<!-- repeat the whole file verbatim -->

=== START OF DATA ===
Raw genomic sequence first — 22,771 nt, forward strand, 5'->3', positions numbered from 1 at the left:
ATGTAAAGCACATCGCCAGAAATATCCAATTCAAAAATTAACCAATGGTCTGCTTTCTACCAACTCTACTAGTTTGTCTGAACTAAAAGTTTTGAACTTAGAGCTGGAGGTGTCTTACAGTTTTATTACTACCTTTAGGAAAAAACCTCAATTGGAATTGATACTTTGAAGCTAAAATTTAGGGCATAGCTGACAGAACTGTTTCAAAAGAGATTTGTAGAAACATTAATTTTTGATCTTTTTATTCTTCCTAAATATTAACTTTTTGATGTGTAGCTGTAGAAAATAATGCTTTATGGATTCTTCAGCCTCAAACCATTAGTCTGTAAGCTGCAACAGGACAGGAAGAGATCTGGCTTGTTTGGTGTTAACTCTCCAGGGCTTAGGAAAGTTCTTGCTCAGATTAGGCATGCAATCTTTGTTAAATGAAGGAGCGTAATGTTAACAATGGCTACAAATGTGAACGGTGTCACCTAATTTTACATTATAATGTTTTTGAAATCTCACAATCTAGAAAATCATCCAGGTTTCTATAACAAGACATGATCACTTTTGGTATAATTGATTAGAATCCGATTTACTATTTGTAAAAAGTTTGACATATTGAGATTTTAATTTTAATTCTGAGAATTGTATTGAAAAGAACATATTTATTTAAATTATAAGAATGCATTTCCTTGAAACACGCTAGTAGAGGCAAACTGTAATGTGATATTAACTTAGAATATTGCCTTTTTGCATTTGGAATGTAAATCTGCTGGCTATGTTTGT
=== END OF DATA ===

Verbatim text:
Raw genomic sequence first — 22,771 nt, forward strand, 5'->3', positions numbered from 1 at the left:
ATGTAAAGCACATCGCCAGAAATATCCAATTCAAAAATTAACCAATGGTCTGCTTTCTACCAACTCTACTAGTTTGTCTGAACTAAAAGTTTTGAACTTAGAGCTGGAGGTGTCTTACAGTTTTATTACTACCTTTAGGAAAAAACCTCAATTGGAATTGATACTTTGAAGCTAAAATTTAGGGCATAGCTGACAGAACTGTTTCAAAAGAGATTTGTAGAAACATTAATTTTTGATCTTTTTATTCTTCCTAAATATTAACTTTTTGATGTGTAGCTGTAGAAAATAATGCTTTATGGATTCTTCAGCCTCAAACCATTAGTCTGTAAGCTGCAACAGGACAGGAAGAGATCTGGCTTGTTTGGTGTTAACTCTCCAGGGCTTAGGAAAGTTCTTGCTCAGATTAGGCATGCAATCTTTGTTAAATGAAGGAGCGTAATGTTAACAATGGCTACAAATGTGAACGGTGTCACCTAATTTTACATTATAATGTTTTTGAAATCTCACAATCTAGAAAATCATCCAGGTTTCTATAACAAGACATGATCACTTTTGGTATAATTGATTAGAATCCGATTTACTATTTGTAAAAAGTTTGACATATTGAGATTTTAATTTTAATTCTGAGAATTGTATTGAAAAGAACATATTTATTTAAATTATAAGAATGCATTTCCTTGAAACACGCTAGTAGAGGCAAACTGTAATGTGATATTAACTTAGAATATTGCCTTTTTGCATTTGGAATGTAAATCTGCTGGCTATGTTTGT